Whether you’ve never done a marketing plan and can’t seem to get started, or you’ve spent too much time on one that ended up being quickly forgotten and useless, this article is for you! Marielle Reussink of The EMMS shares how you can develop a strategic marketing plan that will be a useful tool for you and your business and not a waste of your precious time.
With marketing plans, like business plans and setting goals, there’s the fear that you’ll do it wrong. Or worse, that you’ll put in a lot of effort to develop THE perfect plan and then never see it through. If this has happened to you in the past, don’t worry. It happens to a lot of people!
So, what is the secret to creating a marketing plan that actually works? You need to make it meaningful to you! Before we get into what that exactly means and how you can do it, let’s consider what a marketing plan can do: A marketing plan is like a roadmap that helps you understand how to get from where you are now to where you want to be – it’s like a visual path to achieving your goals.
You see, marketing isn’t about creating pretty pictures and a bit of text or a video… it’s about knowing your target customers and how to connect with them, being consistent, paying attention to what’s working and what’s not, and always, always, always ensuring it is linked to achieving your objectives as a business!
Companies big and small have to make bets on what will work in marketing. But without knowing what success looks like, how will you know if you’re doing the right thing and using your resources wisely?
It can take weeks, months or years for your goals to come to fruition. So think of your marketing plan as a friendly reminder to keep at it, stay on track and not get distracted by setbacks or shiny things that might seem like a good use of your time on the surface.
Making your marketing plan meaningful
If I were to download and follow a marketing plan template from the internet, I’m fairly certain I’d never use it. That’s because they typically come in a format that doesn’t fit into my workflow. Here’s what you need to know about making your marketing plan meaningful:
#1 You need to design it in a format that works for you and your team.
Do you find visual cues helpful? Maybe you’d like to try using a whiteboard, creating a vision board or even writing things down on post-it notes. Whatever you need to do to make sure you can see the plan. Don’t forget to keep it in a place that you’ll be able to notice it on a regular basis.
Maybe your workflow is more centred around lists, productivity apps, spreadsheets or powerpoints. Whatever fits into your everyday work life is probably the best possible way to go. So, forget about what you may have been told is the right or wrong way to do these things; instead, find a format that you feel comfortable working with.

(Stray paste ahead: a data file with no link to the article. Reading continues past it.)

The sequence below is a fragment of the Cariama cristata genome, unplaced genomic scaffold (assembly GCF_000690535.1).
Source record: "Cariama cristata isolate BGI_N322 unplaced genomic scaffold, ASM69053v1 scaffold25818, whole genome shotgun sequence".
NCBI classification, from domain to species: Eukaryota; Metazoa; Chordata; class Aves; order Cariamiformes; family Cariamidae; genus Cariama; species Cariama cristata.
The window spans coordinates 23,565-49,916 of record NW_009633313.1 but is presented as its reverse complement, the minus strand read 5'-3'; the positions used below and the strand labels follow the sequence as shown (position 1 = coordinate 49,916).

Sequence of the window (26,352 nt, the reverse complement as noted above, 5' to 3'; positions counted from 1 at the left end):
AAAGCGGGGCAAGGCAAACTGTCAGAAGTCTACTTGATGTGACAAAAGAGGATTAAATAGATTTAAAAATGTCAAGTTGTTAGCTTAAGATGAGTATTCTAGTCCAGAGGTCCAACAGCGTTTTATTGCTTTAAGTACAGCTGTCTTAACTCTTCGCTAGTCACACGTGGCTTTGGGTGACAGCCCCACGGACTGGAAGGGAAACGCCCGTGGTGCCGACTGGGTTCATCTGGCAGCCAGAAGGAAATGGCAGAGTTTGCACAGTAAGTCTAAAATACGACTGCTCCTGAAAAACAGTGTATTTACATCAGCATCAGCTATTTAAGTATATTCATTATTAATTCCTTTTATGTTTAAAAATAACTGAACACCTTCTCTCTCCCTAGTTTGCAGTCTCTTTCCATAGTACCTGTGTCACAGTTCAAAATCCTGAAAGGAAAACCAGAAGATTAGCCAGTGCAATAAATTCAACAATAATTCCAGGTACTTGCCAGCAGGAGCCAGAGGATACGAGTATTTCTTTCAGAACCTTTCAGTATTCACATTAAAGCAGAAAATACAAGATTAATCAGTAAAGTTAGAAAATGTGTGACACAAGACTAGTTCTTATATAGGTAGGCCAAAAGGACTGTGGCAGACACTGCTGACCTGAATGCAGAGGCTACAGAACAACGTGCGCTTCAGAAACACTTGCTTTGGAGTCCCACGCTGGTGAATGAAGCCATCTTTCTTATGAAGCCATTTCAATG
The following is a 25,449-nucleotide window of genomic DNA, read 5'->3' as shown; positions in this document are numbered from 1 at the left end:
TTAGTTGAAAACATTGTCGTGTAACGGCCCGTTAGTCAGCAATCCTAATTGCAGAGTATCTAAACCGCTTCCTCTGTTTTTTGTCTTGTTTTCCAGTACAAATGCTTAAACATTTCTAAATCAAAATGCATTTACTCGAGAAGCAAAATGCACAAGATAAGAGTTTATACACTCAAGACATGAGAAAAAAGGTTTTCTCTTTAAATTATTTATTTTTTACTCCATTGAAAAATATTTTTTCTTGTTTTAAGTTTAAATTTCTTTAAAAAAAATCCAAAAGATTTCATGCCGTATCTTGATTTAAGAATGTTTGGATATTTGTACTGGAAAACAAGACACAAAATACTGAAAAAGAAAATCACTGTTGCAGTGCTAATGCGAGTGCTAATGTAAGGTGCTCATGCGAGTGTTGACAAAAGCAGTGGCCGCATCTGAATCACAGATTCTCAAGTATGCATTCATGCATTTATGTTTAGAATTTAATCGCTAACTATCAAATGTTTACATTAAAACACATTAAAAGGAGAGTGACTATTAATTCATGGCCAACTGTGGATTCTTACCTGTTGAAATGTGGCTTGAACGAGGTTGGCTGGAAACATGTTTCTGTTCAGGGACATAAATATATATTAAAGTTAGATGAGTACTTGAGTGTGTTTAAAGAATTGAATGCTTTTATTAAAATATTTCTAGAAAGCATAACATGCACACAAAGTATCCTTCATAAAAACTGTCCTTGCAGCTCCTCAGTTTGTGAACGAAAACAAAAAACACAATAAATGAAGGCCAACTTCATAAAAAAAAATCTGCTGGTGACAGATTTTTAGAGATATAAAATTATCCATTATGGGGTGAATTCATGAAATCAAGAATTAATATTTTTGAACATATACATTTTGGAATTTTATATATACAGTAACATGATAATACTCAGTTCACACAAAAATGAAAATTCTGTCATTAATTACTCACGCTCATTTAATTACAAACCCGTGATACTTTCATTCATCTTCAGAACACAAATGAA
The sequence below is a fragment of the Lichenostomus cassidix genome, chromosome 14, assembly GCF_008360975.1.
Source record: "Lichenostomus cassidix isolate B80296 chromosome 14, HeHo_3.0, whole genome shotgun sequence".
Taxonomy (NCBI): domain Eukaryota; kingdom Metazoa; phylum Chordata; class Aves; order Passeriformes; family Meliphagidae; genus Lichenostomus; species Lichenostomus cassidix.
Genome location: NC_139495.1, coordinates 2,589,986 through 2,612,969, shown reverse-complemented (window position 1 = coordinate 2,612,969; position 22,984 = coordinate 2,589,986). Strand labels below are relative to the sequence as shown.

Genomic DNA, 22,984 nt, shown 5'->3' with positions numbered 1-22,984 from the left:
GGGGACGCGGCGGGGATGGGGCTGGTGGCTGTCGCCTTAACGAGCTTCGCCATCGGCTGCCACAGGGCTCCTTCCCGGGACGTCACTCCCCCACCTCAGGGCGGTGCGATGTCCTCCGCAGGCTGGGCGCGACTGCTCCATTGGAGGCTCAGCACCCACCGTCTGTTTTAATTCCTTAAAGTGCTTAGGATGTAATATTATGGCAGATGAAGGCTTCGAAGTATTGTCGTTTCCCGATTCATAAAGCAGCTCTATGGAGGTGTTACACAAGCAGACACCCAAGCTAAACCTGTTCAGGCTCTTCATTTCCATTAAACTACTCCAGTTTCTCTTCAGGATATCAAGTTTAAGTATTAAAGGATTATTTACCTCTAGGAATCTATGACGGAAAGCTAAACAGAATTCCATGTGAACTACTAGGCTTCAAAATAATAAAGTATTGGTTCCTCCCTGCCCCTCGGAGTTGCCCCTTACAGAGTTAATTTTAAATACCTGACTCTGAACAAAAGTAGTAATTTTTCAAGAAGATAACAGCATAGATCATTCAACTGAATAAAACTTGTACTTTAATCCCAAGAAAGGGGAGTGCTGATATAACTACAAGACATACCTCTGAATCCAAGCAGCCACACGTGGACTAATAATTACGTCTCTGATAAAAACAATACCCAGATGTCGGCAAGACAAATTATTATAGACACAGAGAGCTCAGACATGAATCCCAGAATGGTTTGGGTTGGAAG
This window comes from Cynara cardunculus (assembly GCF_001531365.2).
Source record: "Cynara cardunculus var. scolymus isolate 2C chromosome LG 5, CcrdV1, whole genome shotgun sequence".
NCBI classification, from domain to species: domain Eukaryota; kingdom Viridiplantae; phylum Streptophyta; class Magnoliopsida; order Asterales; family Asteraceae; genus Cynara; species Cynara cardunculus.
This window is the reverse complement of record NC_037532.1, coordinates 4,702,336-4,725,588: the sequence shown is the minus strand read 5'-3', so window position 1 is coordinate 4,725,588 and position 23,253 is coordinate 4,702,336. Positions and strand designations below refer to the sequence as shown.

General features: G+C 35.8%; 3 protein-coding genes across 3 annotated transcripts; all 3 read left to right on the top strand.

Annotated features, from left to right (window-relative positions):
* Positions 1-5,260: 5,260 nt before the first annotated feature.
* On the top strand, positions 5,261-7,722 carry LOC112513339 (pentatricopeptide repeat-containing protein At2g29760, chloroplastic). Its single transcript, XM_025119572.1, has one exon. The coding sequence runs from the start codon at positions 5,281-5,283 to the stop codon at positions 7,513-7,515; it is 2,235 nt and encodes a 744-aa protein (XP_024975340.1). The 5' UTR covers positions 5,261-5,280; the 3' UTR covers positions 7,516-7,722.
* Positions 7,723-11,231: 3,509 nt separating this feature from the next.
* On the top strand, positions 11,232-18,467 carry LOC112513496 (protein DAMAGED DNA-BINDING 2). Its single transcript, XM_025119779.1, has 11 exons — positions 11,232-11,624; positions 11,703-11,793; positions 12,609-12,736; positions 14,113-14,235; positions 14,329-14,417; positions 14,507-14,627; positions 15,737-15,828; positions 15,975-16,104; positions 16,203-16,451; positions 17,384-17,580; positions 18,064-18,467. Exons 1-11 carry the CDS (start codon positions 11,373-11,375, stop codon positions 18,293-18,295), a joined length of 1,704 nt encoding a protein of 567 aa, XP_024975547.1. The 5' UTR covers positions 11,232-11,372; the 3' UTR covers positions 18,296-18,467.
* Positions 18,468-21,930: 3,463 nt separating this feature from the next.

#2 Make sure that there’s a purpose behind everything you do.
Everyone is different so think about what matters to you and where your motivation comes from. Are you a numbers person? Be sure to attach hard figures to your goals in your marketing plan. Is your objective to help people in some way? Describe the impact you want to have and identify concrete signals that will let you know when it’s working. Is your purpose to make money? Great! Create revenue goals over time, and factor in budgets to achieve them.
Make your marketing plan stick
I’m a firm believer that the best way to remember to use your marketing plan on a regular basis is to make sure you don’t have to actually remember it. Create a system that will automatically remind you to look back at your plan, see how you’re progressing and adapt as necessary. For example, this could be a calendar-based system that automatically reminds you to check in weekly, monthly or quarterly. Or you could structure your meeting agendas around the tactics and goals in your marketing plan so that they’re always top of mind.
As your business grows, your circumstances will change and so will your goals. But that doesn’t have to render your marketing plan useless. Instead, it’s all the more reason to make your marketing plan a living, breathing tool that you’ll use all the time.
Say your marketing plan relies on attending trade shows to get your product in front of your audience, but all the shows you’re targeting are cancelled due to the coronavirus. Your marketing plan can help guide you to find an alternative that will get similar outcomes, instead of panicking and giving up on your strategy.
Want to give it a go, but not sure where to start? I’ll be sharing an easy-to-use guide (no, not another marketing plan template!) that you can use to create such a useful marketing plan on my blog.
Read her latest article on how to create a nimble marketing plan in times of crisis.
For more information, you can call me on 8522 1874, or follow me at the-emms.com/blog.
For more stories, head to our Living in Singapore section.